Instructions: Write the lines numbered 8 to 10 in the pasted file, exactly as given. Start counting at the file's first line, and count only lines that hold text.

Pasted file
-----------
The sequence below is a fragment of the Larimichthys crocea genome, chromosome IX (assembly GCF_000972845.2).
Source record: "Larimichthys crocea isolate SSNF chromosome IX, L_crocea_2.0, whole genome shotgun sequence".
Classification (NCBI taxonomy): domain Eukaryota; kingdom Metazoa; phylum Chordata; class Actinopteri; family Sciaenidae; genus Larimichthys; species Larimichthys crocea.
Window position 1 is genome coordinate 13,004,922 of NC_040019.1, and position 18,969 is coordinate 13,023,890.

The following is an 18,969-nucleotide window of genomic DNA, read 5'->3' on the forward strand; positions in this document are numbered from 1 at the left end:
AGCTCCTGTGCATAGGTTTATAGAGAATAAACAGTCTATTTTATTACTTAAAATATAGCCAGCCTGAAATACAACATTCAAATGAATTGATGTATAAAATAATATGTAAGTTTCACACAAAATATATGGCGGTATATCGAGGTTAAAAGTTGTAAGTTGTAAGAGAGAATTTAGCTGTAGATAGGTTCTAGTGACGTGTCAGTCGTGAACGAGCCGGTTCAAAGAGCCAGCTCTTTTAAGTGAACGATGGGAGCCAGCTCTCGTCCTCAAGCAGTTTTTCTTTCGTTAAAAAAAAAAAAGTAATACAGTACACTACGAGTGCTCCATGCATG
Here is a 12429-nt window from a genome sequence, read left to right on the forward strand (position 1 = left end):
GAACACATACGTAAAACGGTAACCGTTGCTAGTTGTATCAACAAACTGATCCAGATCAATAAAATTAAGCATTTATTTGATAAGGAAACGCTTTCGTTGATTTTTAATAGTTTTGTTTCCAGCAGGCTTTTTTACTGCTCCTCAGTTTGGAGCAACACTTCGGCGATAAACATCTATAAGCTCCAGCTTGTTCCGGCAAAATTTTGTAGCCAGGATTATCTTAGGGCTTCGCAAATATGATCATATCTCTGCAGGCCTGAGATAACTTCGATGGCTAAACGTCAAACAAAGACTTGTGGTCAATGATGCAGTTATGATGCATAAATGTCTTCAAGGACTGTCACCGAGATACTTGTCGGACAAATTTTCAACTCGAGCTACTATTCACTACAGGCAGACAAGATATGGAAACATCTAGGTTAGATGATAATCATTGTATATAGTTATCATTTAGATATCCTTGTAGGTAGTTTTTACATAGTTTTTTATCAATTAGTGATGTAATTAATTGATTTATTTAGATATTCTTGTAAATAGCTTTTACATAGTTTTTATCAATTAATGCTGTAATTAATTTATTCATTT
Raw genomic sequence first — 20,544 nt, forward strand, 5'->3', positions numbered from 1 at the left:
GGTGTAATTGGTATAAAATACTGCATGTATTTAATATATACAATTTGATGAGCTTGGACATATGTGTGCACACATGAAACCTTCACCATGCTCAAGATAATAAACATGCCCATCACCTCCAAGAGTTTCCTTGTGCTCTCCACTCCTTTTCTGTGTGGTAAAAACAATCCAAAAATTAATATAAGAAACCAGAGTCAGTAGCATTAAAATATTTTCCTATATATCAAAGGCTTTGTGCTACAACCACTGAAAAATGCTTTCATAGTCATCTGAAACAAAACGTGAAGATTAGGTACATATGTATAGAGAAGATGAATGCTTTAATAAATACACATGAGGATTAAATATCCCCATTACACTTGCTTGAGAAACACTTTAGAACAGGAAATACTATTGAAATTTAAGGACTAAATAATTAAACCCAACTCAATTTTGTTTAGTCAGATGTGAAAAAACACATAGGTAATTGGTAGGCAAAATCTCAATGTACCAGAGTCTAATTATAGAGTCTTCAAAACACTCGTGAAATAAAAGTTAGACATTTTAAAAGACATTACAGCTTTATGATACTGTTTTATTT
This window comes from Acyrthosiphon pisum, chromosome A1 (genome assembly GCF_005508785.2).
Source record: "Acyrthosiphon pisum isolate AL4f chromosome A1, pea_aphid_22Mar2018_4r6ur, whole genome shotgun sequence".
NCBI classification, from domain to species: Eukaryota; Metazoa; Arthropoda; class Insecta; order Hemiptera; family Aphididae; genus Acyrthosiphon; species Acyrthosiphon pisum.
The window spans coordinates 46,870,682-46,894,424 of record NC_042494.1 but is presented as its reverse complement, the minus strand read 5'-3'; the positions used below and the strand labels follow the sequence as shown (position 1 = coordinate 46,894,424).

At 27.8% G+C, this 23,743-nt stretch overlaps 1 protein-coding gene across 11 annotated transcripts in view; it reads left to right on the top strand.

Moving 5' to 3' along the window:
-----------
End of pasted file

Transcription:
GAACACATACGTAAAACGGTAACCGTTGCTAGTTGTATCAACAAACTGATCCAGATCAATAAAATTAAGCATTTATTTGATAAGGAAACGCTTTCGTTGATTTTTAATAGTTTTGTTTCCAGCAGGCTTTTTTACTGCTCCTCAGTTTGGAGCAACACTTCGGCGATAAACATCTATAAGCTCCAGCTTGTTCCGGCAAAATTTTGTAGCCAGGATTATCTTAGGGCTTCGCAAATATGATCATATCTCTGCAGGCCTGAGATAACTTCGATGGCTAAACGTCAAACAAAGACTTGTGGTCAATGATGCAGTTATGATGCATAAATGTCTTCAAGGACTGTCACCGAGATACTTGTCGGACAAATTTTCAACTCGAGCTACTATTCACTACAGGCAGACAAGATATGGAAACATCTAGGTTAGATGATAATCATTGTATATAGTTATCATTTAGATATCCTTGTAGGTAGTTTTTACATAGTTTTTTATCAATTAGTGATGTAATTAATTGATTTATTTAGATATTCTTGTAAATAGCTTTTACATAGTTTTTATCAATTAATGCTGTAATTAATTTATTCATTT
Raw genomic sequence first — 20,544 nt, forward strand, 5'->3', positions numbered from 1 at the left:
GGTGTAATTGGTATAAAATACTGCATGTATTTAATATATACAATTTGATGAGCTTGGACATATGTGTGCACACATGAAACCTTCACCATGCTCAAGATAATAAACATGCCCATCACCTCCAAGAGTTTCCTTGTGCTCTCCACTCCTTTTCTGTGTGGTAAAAACAATCCAAAAATTAATATAAGAAACCAGAGTCAGTAGCATTAAAATATTTTCCTATATATCAAAGGCTTTGTGCTACAACCACTGAAAAATGCTTTCATAGTCATCTGAAACAAAACGTGAAGATTAGGTACATATGTATAGAGAAGATGAATGCTTTAATAAATACACATGAGGATTAAATATCCCCATTACACTTGCTTGAGAAACACTTTAGAACAGGAAATACTATTGAAATTTAAGGACTAAATAATTAAACCCAACTCAATTTTGTTTAGTCAGATGTGAAAAAACACATAGGTAATTGGTAGGCAAAATCTCAATGTACCAGAGTCTAATTATAGAGTCTTCAAAACACTCGTGAAATAAAAGTTAGACATTTTAAAAGACATTACAGCTTTATGATACTGTTTTATTT